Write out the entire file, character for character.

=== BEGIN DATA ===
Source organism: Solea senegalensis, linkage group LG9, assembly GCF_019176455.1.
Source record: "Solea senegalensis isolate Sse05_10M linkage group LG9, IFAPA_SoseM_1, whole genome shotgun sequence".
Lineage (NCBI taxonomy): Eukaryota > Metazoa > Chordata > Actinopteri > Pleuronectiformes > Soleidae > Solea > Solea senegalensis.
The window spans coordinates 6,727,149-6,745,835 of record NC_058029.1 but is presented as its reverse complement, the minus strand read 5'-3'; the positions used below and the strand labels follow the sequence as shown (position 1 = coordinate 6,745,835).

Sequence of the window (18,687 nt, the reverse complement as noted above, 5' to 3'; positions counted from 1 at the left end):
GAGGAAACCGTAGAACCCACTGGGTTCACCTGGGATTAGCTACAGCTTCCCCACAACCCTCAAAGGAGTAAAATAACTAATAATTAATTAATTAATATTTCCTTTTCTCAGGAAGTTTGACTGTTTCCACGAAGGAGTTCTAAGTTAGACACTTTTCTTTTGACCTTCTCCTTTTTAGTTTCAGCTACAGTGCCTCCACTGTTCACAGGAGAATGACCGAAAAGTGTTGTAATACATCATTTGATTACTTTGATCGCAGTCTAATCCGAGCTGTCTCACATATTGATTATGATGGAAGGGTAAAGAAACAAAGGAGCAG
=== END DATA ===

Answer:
Source organism: Solea senegalensis, linkage group LG9, assembly GCF_019176455.1.
Source record: "Solea senegalensis isolate Sse05_10M linkage group LG9, IFAPA_SoseM_1, whole genome shotgun sequence".
Lineage (NCBI taxonomy): Eukaryota > Metazoa > Chordata > Actinopteri > Pleuronectiformes > Soleidae > Solea > Solea senegalensis.
The window spans coordinates 6,727,149-6,745,835 of record NC_058029.1 but is presented as its reverse complement, the minus strand read 5'-3'; the positions used below and the strand labels follow the sequence as shown (position 1 = coordinate 6,745,835).

Sequence of the window (18,687 nt, the reverse complement as noted above, 5' to 3'; positions counted from 1 at the left end):
GAGGAAACCGTAGAACCCACTGGGTTCACCTGGGATTAGCTACAGCTTCCCCACAACCCTCAAAGGAGTAAAATAACTAATAATTAATTAATTAATATTTCCTTTTCTCAGGAAGTTTGACTGTTTCCACGAAGGAGTTCTAAGTTAGACACTTTTCTTTTGACCTTCTCCTTTTTAGTTTCAGCTACAGTGCCTCCACTGTTCACAGGAGAATGACCGAAAAGTGTTGTAATACATCATTTGATTACTTTGATCGCAGTCTAATCCGAGCTGTCTCACATATTGATTATGATGGAAGGGTAAAGAAACAAAGGAGCAG